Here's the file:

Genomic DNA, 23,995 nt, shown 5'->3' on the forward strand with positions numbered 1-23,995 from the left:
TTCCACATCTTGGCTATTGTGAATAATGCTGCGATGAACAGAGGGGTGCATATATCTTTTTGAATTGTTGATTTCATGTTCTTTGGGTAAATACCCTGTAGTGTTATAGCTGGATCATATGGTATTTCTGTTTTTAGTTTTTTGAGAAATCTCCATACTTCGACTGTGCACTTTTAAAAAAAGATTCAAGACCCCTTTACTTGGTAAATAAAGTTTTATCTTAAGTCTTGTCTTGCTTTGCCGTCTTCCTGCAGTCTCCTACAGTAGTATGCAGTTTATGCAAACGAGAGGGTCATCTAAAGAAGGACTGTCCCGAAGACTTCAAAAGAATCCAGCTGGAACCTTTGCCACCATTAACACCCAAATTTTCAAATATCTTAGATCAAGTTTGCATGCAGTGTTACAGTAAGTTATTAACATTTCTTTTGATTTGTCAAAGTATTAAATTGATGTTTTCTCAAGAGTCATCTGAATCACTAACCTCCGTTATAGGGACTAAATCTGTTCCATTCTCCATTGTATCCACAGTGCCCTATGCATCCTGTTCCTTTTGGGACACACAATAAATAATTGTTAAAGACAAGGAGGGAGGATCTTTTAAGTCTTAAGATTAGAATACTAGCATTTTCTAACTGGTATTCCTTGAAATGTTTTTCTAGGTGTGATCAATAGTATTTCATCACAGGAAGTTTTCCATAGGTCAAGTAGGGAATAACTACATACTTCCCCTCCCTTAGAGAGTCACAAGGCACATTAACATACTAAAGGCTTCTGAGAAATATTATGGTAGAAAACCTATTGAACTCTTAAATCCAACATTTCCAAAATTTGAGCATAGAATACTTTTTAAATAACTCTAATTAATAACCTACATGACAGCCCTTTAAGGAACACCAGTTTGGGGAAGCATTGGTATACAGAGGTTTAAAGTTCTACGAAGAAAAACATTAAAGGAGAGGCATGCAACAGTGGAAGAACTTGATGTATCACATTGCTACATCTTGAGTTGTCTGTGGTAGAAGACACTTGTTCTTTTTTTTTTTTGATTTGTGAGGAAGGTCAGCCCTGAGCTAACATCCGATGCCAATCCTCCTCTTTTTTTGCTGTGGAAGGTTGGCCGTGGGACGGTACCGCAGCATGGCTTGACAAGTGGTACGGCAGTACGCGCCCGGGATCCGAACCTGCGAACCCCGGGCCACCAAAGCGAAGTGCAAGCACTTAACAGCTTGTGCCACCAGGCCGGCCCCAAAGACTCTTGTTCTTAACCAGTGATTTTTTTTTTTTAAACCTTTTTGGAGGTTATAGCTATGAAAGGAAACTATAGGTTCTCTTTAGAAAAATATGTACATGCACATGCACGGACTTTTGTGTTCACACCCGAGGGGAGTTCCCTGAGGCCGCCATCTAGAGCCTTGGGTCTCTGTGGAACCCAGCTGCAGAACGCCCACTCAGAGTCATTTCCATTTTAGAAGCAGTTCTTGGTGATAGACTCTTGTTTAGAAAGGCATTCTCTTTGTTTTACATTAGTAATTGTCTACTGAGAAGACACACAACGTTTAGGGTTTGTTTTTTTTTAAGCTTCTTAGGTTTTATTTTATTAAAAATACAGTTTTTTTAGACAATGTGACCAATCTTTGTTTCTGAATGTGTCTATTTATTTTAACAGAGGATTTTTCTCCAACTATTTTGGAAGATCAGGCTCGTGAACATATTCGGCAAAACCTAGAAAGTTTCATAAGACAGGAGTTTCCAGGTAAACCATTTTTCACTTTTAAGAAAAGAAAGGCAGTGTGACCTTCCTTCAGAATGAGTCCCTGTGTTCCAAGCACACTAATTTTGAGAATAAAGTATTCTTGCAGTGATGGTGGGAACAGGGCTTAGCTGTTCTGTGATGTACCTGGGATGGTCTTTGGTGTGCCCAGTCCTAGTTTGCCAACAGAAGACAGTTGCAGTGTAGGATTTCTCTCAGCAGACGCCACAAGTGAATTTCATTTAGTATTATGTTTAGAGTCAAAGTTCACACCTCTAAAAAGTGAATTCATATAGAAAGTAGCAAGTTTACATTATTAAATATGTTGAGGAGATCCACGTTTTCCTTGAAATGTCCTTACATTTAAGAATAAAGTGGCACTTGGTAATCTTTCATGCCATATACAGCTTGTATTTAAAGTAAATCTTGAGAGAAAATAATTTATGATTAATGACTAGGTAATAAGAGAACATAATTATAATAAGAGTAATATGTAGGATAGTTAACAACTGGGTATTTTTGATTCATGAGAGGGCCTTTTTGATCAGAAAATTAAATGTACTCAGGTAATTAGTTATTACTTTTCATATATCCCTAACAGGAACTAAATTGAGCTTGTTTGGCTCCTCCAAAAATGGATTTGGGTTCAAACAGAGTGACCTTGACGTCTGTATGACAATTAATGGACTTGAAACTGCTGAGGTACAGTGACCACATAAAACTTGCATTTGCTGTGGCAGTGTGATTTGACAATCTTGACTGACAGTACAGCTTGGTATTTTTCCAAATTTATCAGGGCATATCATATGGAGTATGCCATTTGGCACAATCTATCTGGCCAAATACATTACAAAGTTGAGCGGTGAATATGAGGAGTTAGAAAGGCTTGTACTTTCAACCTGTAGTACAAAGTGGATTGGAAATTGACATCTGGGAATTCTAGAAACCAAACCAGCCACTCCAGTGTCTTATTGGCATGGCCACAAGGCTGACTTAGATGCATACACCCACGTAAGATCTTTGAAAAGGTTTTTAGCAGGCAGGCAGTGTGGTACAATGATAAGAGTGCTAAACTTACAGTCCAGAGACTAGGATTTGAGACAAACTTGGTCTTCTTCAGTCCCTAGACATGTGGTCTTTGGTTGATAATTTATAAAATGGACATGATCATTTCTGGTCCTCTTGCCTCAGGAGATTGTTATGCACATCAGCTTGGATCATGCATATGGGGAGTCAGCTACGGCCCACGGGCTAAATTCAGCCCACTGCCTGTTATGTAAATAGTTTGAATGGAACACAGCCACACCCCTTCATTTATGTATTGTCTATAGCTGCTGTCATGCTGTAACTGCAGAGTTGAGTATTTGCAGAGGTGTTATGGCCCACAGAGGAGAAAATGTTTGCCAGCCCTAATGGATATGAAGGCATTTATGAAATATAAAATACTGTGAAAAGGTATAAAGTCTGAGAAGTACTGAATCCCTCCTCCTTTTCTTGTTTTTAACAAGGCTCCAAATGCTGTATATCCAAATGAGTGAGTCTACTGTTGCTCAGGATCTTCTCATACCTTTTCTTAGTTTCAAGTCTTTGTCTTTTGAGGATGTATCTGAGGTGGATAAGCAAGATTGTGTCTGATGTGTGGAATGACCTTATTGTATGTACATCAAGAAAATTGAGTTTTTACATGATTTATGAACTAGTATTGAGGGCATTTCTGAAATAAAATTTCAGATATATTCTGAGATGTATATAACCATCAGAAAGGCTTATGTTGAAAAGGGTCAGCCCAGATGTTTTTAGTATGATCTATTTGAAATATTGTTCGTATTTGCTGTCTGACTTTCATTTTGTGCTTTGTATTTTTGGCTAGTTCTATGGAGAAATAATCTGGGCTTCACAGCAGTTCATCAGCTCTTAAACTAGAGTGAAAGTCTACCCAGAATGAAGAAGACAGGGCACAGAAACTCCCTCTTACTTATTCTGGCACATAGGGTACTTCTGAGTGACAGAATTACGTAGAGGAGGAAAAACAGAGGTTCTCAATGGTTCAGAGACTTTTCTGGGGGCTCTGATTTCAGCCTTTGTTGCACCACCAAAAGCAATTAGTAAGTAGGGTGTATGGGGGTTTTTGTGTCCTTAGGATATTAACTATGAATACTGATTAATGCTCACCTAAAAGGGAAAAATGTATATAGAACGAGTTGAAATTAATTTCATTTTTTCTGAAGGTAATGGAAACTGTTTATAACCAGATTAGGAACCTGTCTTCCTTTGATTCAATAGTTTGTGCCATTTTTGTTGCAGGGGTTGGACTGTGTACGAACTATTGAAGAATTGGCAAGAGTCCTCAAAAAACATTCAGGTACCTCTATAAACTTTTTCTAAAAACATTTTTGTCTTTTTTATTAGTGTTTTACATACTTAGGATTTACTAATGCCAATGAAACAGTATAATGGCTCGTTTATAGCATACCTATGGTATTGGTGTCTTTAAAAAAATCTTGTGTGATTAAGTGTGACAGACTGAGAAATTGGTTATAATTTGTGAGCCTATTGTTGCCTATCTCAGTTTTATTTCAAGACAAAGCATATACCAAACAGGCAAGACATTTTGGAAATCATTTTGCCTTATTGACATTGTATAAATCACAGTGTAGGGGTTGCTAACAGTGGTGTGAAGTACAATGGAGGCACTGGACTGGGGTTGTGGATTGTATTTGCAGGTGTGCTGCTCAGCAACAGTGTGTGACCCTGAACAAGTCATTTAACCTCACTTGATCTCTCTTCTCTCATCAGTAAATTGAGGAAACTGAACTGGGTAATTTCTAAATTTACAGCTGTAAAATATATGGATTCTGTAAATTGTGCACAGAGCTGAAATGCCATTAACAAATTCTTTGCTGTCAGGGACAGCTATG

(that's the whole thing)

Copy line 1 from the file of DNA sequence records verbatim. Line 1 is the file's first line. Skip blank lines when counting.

Genomic DNA, 23,995 nt, shown 5'->3' on the forward strand with positions numbered 1-23,995 from the left: